Hand washing clothes???

Discussion in 'Homesteading Questions' started by tngirl, Jun 19, 2004.

  1. tngirl

    tngirl Well-Known Member

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    I'm thinking of starting to wash my family's clothes by hand. But, how do I do it? I have a galvanized tub and I'm going to buy one of those plunger cone contraptions from the Lehman's website. Is that all I need? And how much water do I use? Do I need to wash first and then do it again before I rinse. Also, how much water should I expect to use? I'm staying at an aunt's house and she's really nitpicky about things that she wouldn't exactly do herself ( ei. hand washing clothes instead of using the washing machine ). Her washing machine doesn't agitate well at all, so when the clothes come out they still smell. BADLY!
    Can anyone help me with this question?
     
  2. Cyngbaeld

    Cyngbaeld In Remembrance Supporter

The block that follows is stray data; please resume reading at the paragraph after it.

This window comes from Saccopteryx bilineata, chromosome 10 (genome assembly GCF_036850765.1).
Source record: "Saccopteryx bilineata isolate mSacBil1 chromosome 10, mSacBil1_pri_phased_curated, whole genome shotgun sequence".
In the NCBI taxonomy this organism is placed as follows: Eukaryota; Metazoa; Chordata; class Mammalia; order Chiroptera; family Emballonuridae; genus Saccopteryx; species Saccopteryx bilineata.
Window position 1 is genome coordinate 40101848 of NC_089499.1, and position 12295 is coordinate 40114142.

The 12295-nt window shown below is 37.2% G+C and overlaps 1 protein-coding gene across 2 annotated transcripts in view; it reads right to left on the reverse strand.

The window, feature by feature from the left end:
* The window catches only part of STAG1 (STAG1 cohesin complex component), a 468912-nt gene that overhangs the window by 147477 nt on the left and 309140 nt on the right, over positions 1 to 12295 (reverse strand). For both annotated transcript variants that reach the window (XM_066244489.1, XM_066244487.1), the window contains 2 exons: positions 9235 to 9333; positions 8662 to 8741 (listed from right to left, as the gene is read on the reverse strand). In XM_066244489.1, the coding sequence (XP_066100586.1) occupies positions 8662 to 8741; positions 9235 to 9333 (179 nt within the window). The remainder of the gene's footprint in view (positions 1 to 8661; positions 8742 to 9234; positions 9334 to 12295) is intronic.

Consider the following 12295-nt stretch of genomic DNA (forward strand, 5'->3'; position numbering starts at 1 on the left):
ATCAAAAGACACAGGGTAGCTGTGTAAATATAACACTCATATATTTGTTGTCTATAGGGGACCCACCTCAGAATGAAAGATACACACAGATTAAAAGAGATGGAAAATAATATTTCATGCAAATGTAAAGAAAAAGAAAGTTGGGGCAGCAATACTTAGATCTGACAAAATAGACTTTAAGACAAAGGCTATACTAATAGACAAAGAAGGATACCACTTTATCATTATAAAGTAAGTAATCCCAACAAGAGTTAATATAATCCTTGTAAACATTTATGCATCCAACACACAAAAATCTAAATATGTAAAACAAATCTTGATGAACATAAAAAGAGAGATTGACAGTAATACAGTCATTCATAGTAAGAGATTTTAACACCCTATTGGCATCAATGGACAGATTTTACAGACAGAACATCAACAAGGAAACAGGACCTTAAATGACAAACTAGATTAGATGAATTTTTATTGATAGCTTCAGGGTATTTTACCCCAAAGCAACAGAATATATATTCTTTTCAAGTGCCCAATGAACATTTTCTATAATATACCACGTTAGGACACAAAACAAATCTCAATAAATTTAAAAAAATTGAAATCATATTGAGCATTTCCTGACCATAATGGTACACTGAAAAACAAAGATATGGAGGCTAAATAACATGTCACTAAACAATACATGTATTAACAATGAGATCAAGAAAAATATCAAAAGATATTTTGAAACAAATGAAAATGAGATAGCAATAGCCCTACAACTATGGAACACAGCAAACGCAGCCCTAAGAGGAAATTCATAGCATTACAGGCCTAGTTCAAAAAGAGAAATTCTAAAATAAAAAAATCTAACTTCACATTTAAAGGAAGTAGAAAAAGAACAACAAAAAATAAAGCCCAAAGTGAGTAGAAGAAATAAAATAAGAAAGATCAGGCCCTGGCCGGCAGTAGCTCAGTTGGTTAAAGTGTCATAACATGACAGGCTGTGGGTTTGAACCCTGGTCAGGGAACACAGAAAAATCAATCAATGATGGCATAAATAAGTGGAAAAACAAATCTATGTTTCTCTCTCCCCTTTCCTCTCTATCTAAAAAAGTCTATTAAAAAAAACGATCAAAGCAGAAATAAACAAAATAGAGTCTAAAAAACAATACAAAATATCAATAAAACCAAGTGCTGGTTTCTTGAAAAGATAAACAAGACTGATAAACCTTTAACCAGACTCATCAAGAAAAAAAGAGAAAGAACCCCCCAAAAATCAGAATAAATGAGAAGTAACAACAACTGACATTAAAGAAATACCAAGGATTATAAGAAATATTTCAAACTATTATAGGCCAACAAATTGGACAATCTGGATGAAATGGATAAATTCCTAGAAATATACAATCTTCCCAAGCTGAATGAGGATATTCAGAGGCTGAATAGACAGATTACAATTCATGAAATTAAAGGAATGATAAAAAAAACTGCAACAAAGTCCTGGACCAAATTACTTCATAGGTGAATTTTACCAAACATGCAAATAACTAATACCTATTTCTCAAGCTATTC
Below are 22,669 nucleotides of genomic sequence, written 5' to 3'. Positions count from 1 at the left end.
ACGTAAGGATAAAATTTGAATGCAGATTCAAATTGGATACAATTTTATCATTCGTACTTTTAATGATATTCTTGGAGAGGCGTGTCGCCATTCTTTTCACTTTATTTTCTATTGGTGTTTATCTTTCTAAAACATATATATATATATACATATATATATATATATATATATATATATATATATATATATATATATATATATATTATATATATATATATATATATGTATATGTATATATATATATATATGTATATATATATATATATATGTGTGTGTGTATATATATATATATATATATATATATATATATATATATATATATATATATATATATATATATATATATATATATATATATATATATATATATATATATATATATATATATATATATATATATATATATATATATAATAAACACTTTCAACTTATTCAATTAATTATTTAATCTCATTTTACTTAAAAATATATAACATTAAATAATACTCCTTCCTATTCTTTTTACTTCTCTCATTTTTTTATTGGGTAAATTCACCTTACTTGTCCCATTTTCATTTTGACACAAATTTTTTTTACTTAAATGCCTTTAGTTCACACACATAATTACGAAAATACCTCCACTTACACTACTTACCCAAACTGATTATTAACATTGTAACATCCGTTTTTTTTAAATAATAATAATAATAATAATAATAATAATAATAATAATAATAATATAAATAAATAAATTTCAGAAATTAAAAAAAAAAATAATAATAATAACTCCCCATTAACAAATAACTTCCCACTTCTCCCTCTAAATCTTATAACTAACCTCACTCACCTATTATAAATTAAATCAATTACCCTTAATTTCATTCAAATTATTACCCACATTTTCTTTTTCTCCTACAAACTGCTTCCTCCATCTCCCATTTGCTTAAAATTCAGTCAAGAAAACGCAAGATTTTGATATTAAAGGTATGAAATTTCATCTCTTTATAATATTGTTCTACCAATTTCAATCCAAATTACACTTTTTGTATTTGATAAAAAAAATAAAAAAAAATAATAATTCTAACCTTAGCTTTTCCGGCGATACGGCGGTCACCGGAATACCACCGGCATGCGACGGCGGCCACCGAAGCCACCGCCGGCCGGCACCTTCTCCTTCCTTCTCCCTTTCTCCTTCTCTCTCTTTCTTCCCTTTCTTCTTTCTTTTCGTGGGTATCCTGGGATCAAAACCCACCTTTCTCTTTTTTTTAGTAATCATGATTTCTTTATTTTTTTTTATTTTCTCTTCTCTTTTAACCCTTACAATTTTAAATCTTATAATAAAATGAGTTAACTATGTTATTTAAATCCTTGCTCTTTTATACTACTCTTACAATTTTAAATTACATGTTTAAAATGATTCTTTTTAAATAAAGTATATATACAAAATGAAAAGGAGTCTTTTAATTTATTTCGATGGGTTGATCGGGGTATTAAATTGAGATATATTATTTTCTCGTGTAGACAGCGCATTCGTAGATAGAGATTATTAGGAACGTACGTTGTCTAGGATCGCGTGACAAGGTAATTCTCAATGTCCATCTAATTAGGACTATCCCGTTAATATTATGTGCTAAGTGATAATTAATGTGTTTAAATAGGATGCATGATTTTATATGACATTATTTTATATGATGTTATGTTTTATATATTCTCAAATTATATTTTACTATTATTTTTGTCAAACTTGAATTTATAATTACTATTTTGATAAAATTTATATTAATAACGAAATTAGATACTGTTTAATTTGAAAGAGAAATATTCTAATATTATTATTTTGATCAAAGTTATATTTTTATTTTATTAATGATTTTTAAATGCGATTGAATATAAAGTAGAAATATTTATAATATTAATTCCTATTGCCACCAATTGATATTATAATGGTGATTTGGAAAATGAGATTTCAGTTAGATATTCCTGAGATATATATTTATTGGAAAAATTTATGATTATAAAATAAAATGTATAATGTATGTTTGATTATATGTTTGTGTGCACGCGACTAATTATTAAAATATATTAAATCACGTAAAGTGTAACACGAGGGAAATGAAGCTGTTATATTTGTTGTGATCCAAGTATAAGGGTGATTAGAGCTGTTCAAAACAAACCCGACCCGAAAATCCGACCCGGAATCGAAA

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    You don't need a fancy cone plunger. One from the dollar store works just as well. Get plastic if you can, some of the rubber ones can mar the clothes.

    They will get cleaner if you soak them at least an hour in hot soapy water. Get all the clothes saturated, then leave them at least an hour. Not so long that the water gets cold. When you put your soap in try to hit most of the more dirty spots with the concentrated soap. Slosh em up and down as long as your arm holds out. Get as much of the water as you can out. A hand crank wringer is wonderful to have but not essential. Before rinsing look at the garment and check for dirty spots. Put a little extra soap and rub the spot.

    Rinse in hot water, wring out and rinse again. A cup of vinegar in the first wash will soften clothes and take out a lot of residual soap.

    Small loads will come cleaner with less effort than large loads.

    Hanging clothes in the sun and air will take out a lot of the stains.

    Are you using home made soap or store bot. (Just curious).

    I haven't had a washer in several years and have been hand washing. It really isn't that bad.

    Another tip. Put your tubs up as high as you can to make it easier on your back.